Andrew J. Armstrong, MD, MSc, discusses updated results from the phase 3 ARCHES trial in metastatic hormone-sensitive prostate cancer.
Andrew J. Armstrong, MD, MSc, professor of medicine, professor in surgery, professor in pharmacology and cancer biology, Duke University School of Medicine, member, Duke Cancer Institute, discusses updated results from the phase 3 ARCHES trial (NCT02677896) in metastatic hormone-sensitive prostate cancer.
ARCHES is evaluating the efficacy of enzalutamide (Xtandi) plus androgen deprivation therapy (ADT) vs placebo plus ADT, as measured by radiographic progression-free survival in this patient population.
Updated data have shown that patients treated with enzalutamide and ADT lived substantially longer compared with placebo plus ADT, with a statistically and clinically significant hazard ratio of 0.66, Armstrong says. Notably, this advantage occurred despite a crossover of 30%-40% of men who were treated with placebo, and these patients were offered enzalutamide prior to disease progression, Armstrong explains.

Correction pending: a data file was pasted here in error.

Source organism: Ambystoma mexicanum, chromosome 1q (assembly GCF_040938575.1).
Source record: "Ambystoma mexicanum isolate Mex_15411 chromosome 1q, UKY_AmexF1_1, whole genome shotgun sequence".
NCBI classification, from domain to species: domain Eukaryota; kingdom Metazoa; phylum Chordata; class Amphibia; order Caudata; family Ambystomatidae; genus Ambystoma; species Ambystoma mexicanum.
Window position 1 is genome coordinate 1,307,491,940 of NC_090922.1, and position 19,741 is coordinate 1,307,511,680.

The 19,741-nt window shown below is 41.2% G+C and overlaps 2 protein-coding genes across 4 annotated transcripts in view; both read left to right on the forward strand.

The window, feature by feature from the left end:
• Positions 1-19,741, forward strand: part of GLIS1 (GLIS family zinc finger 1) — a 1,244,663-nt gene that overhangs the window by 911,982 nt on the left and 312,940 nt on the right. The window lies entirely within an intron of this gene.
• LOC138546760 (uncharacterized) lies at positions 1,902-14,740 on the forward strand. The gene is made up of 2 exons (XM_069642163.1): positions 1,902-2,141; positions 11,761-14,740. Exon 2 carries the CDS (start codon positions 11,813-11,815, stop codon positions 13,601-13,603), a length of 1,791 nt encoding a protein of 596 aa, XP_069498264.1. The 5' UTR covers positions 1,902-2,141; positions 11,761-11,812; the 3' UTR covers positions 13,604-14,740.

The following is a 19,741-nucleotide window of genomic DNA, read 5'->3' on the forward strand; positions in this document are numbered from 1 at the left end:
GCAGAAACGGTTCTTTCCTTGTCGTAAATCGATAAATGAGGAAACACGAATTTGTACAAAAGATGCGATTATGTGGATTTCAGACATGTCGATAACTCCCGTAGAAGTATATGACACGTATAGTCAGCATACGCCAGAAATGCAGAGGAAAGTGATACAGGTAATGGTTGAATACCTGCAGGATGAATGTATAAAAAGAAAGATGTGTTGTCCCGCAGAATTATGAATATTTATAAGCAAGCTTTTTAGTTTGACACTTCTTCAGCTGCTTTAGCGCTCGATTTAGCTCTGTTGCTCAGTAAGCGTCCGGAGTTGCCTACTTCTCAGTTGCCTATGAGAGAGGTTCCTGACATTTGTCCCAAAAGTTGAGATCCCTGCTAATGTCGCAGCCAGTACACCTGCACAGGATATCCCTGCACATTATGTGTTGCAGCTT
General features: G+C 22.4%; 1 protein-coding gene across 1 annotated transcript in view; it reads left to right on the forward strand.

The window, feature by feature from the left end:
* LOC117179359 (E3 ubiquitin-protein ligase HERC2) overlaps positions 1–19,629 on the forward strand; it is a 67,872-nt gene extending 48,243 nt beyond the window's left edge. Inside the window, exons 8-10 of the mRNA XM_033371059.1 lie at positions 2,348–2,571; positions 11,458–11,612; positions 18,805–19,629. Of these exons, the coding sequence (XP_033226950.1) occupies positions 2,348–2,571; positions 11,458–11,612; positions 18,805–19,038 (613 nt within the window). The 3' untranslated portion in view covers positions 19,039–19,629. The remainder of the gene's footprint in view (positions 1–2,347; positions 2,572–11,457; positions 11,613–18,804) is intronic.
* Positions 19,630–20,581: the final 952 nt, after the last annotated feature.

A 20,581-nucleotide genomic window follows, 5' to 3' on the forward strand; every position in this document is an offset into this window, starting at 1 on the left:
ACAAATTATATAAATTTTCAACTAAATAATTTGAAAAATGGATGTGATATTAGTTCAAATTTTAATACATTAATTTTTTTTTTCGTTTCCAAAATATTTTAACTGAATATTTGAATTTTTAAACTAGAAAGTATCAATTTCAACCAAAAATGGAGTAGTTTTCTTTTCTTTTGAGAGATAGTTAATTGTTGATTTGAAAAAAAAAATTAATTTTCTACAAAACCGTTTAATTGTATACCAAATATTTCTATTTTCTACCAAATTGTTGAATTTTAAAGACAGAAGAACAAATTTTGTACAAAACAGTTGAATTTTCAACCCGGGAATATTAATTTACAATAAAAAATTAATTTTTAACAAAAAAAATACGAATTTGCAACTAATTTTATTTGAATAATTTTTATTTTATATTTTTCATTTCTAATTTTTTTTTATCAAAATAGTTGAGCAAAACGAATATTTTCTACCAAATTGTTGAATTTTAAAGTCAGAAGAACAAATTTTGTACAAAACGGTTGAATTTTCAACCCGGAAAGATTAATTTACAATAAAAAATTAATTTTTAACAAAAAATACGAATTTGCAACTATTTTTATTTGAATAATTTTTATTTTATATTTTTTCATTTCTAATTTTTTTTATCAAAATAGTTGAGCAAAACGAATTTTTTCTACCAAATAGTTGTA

When patients on placebo did progress, a range of commercially available drugs, including enzalutamide or abiraterone acetate (Zytiga), were used in the castrate-resistant setting, Armstrong adds. Despite the common later use of enzalutamide, early ADT plus enzalutamide provided survival benefits, pointing to the importance of treatment prior to the development of resistance, Armstrong continues.
These findings have continued to help shift treatment strategies in prostate cancer by pushing more potent therapies into earlier settings, rather than using them after disease progression, Armstrong concludes.